A six-month randomized controlled trial was conducted to examine the impact of a home-based nutrition and exercise intervention on functional capacity to prevent falls among rural seniors. The paper aims to discuss this issue.
Men and women (n=134), aged 60 and older were assigned to one of four groups: exercise, nutrition, exercise-nutrition, and control. Participants in the exercise and exercise-nutrition groups performed a home-based exercise program (Home Support Exercise Program), and the nutrition and exercise-nutrition groups received a liquid nutritional supplement (Ensure®) for six months. Participants were assessed at baseline and six months on functional mobility, balance, flexibility and endurance.
There were significant group differences over time for functional reach and the Timed Up and Go test, with significant differences existing between exercise and nutrition-exercise, and exercise and nutrition groups respectively. Overall, the exercise group out-performed the other groups in terms of functional capacity and psychological well-being.
Improvement of functional health among rural seniors is achievable through the delivery of a home-based intervention focusing on exercise and nutrition.
The study also shows that the effective delivery of an intervention to successfully address a fundamental and persistent problem is possible using existing resources; however, it requires a commitment of focus and energy over considerable time.
The approach and findings helps seniors to age in place in a rural context. It shows feasibility of delivering a practical intervention in the rural setting through the health care infrastructure of home care.
Apart from the rural context, the study was innovative at many levels. Specifically, this intervention addressed a significant health issue (functional capacity, falls and injuries), involved frail rural seniors (often hard to reach through community-based programs), provided a feasible intervention (multiple component exercise program), used existing infrastructure (e.g. home care), and espoused community development principles (active involvement of community partners, researchers, and trainees). As well, the study had built-in mechanisms for monitoring and support through the involvement of home service workers who received training. This approach created a strong research to practice connection (another innovation) and was critical for the credibility of the investigation, as well as the sustainability of the intervention. Another innovation was the inclusion of a population health perspective as the study framework. From the population health perspective, this research addressed several determinants of health in rural and urban areas that include: physical environment (intervention within people’s home and rural context), social environment and social support networks (through existing infrastructures of home support workers), health services (availability of health promotion strategy delivered through the health care system) and personal health practices and coping skills (exercise).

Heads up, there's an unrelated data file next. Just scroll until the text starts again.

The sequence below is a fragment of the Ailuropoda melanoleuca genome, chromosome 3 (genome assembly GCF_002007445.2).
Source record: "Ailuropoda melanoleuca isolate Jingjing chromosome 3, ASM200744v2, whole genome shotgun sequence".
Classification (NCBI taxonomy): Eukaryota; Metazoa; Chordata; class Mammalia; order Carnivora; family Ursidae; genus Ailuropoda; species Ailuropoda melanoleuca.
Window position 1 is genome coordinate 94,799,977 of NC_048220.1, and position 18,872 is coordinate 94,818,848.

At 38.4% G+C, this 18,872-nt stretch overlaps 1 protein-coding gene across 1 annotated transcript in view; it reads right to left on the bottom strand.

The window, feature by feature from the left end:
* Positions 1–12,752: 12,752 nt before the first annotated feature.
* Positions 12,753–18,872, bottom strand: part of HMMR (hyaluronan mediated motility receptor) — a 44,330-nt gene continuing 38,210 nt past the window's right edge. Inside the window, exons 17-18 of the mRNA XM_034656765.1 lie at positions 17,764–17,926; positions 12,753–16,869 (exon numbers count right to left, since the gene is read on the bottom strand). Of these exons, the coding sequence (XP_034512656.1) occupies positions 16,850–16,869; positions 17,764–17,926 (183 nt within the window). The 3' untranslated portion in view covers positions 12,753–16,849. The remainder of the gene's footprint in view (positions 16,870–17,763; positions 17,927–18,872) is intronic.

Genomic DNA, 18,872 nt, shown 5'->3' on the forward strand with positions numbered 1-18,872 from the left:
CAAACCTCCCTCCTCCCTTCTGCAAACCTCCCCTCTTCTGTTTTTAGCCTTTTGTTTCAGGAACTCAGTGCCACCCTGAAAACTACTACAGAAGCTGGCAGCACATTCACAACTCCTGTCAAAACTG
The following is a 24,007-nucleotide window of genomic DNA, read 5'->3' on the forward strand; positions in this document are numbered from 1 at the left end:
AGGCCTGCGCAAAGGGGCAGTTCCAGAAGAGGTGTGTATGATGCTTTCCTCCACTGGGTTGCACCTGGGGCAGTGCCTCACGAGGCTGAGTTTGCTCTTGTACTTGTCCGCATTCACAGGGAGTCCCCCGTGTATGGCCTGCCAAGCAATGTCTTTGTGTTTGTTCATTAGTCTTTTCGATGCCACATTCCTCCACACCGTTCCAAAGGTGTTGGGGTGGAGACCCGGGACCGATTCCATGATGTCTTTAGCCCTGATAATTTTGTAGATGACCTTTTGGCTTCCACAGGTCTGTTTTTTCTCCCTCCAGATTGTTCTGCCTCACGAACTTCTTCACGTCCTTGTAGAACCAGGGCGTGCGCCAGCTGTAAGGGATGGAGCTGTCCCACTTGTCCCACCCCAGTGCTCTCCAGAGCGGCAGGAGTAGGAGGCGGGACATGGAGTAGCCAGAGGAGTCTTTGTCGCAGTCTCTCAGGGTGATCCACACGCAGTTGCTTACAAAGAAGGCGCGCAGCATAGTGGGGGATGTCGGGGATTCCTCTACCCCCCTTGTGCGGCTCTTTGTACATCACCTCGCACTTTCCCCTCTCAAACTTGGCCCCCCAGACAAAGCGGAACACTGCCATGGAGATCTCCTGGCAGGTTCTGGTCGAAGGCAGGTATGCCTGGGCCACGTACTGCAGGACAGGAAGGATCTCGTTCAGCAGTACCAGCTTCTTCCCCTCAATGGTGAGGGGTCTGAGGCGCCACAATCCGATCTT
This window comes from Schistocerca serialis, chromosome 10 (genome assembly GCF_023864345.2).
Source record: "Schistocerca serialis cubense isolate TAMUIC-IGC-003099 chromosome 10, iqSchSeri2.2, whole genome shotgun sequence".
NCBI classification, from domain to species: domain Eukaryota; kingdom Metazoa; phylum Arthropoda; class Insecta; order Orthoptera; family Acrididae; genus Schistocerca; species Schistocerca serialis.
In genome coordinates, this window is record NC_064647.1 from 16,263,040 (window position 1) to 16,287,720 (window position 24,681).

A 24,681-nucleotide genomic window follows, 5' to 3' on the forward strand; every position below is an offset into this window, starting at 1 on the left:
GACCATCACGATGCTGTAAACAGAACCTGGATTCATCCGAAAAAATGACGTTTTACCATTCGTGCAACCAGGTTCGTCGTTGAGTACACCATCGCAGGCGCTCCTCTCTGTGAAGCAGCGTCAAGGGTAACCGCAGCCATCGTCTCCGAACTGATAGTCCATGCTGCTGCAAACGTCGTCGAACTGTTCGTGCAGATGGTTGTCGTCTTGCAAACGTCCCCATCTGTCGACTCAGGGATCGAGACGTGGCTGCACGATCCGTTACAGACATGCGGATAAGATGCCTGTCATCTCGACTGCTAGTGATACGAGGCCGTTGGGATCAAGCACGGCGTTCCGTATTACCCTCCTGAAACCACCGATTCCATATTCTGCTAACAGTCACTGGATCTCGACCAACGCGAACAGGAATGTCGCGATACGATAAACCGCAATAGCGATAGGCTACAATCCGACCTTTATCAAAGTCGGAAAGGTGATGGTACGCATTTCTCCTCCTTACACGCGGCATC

Johnson, S., McLeod, B., Gupta, S. and McLeod, K. (2018), "Impact of a home-based nutrition and exercise intervention in improving functional capacity associated with falls among rural seniors in Canada", Quality in Ageing and Older Adults, Vol. 19 No. 4, pp. 261-272. https://doi.org/10.1108/QAOA-11-2017-0044Download as .RIS
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